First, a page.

Abruptly his fury collapsed, and his eyes fell away. ‘It is the exile he has chosen. Did you test the lock on that door? It is barred from within. But then, we have no problem forgiving him. Advise me, then. I am a lord and it is in my power to do such things. To pardon the condemned. Yet you have seen the crypts below us. How many prisoners cringe beneath my iron hand?’
‘And I cannot free him. Surely that is worth a joke or two.’
‘Is he mad?’
‘Then no, not even you can free him. Your father took scores for the chains of Dragnipur, scores just like this Clip.’
‘I dare say he did not call it freedom.’
‘Nor mercy,’ she replied. ‘They are beyond reach. Not a lord’s reach, not even a god’s.’
‘Then we fail them all. Both lords and gods – we fail them, our broken children.’
This, she realized, would not be an easy man to serve. ‘He drew others to him – your father. Others who were not Tiste Andii. I remember, in his court, in Moon’s Spawn.’
Nimander’s eyes narrowed.
She hesitated, unsure, and then resumed. ‘Your kind are blind to many things. You need others close to you, Lord. Servants who are not Tiste Andii. I am not one of these . . . jesters you speak of. Nor, it seems, can I be your conscience, ugly as I am to your eyes—’
He held up a hand. ‘Forgive me for that, I beg you. I sought to wound and so spoke an untruth, just to see it sting.’
‘I believe I stung you first, my lord.’
He reached again for the wine, and then stood looking into the hearth’s flames. ‘Apsal’ara, Mistress of Thieves. Will you now abandon that life, to become an adviser to a Tiste Andii lord? All because my father, at the very end, showed you mercy?’
‘I never blamed him for what he did. I gave him no choice. He did not free me out of mercy, Nimander.’
She shook her head. ‘I don’t know. But I mean to find out.’
‘And this pursuit – for an answer – has brought you here, to Black Coral. To . . . me.’
‘And how long will you stand at my side, Apsal’ara, whilst I govern a city, sign writs, debate policies? Whilst I slowly rot in the shadow of a father I barely knew and a legacy I cannot hope to fill?’
Her eyes widened. ‘Lord, that is not your fate.’
He wheeled to her. ‘Really? Why not? Please, advise me.’
She cocked her head a second time, studied the tall warrior with the bitter, helpless eyes. ‘For so long you Tiste Andii prayed for Mother Dark’s loving regard. For so long you yearned to be reborn to purpose, to life itself. He gave it all back to you. All of it. He did what he knew had to be done, for your sake. You, Nimander, and all the rest. And now you sit here, in his chair, in his city, among his children. And her holy breath, it embraces you all. Shall I give you what I possess of wisdom? Very well. Lord, even Mother Dark cannot hold her breath for ever.’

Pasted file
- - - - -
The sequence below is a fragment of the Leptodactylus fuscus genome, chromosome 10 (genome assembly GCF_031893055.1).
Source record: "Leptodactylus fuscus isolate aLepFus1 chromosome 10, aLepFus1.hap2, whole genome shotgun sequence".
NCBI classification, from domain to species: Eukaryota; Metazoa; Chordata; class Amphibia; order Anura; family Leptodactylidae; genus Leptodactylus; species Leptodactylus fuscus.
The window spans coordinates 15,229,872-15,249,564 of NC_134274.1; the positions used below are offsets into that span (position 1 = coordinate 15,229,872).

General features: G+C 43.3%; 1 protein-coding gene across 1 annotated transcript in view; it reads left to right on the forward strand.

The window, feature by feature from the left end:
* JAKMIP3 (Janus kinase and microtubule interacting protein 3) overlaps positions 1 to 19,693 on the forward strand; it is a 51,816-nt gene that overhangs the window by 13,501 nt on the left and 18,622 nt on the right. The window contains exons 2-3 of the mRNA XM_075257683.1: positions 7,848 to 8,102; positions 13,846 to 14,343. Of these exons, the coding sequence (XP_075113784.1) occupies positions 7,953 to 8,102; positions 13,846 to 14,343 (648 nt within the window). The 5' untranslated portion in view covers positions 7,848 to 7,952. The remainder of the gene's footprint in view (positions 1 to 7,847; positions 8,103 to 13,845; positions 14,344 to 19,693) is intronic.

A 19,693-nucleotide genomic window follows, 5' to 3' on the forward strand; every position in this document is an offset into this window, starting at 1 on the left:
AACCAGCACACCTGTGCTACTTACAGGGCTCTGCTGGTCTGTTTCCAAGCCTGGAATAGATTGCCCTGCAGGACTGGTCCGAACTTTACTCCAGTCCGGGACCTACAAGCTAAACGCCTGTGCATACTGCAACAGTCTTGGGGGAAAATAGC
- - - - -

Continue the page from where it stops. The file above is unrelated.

‘She does not—’
‘When a child is born it must cry.’
‘With its voice, it enters the world, and it must enter the world. Now,’ she crossed her arms, ‘will you continue hiding here in this city? I am the Mistress of Thieves, Lord. I know every path. I have walked them all. And I have seen what there is to be seen. If you and your people hide here, Lord, you will all die. And so will Mother Dark. Be her breath. Be cast out.’
‘But we are in this world, Apsal’ara!’
‘One world is not enough.’
‘Then what must we do?’
‘What your father wanted.’
‘And what is that?’
She smiled. ‘Shall we find out?’
‘You have some nerve, Dragon Master.’
A child shrieked from somewhere down the walkway.
Without turning, Ganoes Paran sighed and said, ‘You’re frightening the young ones again.’
‘Not nearly enough.’ The iron-shod heel of a cane cracked hard on the stone. ‘Isn’t that always the way, hee hee!’
‘I don’t think I appreciate the new title you’re giving me, Shadowthrone.’
A vague dark smear, the god moved up alongside Paran. The cane’s gleaming head swung its silver snarl out over the valley. ‘Master of the Deck of Dragons. Too much of a mouthful. It’s your . . . abuses. I so dislike unpredictable people.’ He giggled again. ‘People. Ascendants. Gods. Thick-skulled dogs. Children.’
‘Where is Cotillion, Shadowthrone?’
‘You should be tired of that question by now.’
‘I am tired of waiting for an answer.’
‘Then stop asking it!’ The god’s manic shriek echoed through the fortress, rattled wild along corridors and through hallways before echoing back to where they stood atop the wall.
‘That has certainly caught their attention,’ Paran observed, nodding to a distant barrow where two tall, almost skeletal figures now stood.
Shadowthrone sniffed. ‘They see nothing.’ He hissed a laugh. ‘Blinded by justice.’
Ganoes Paran scratched at his beard. ‘What do you want?’
‘Whence comes your faith?’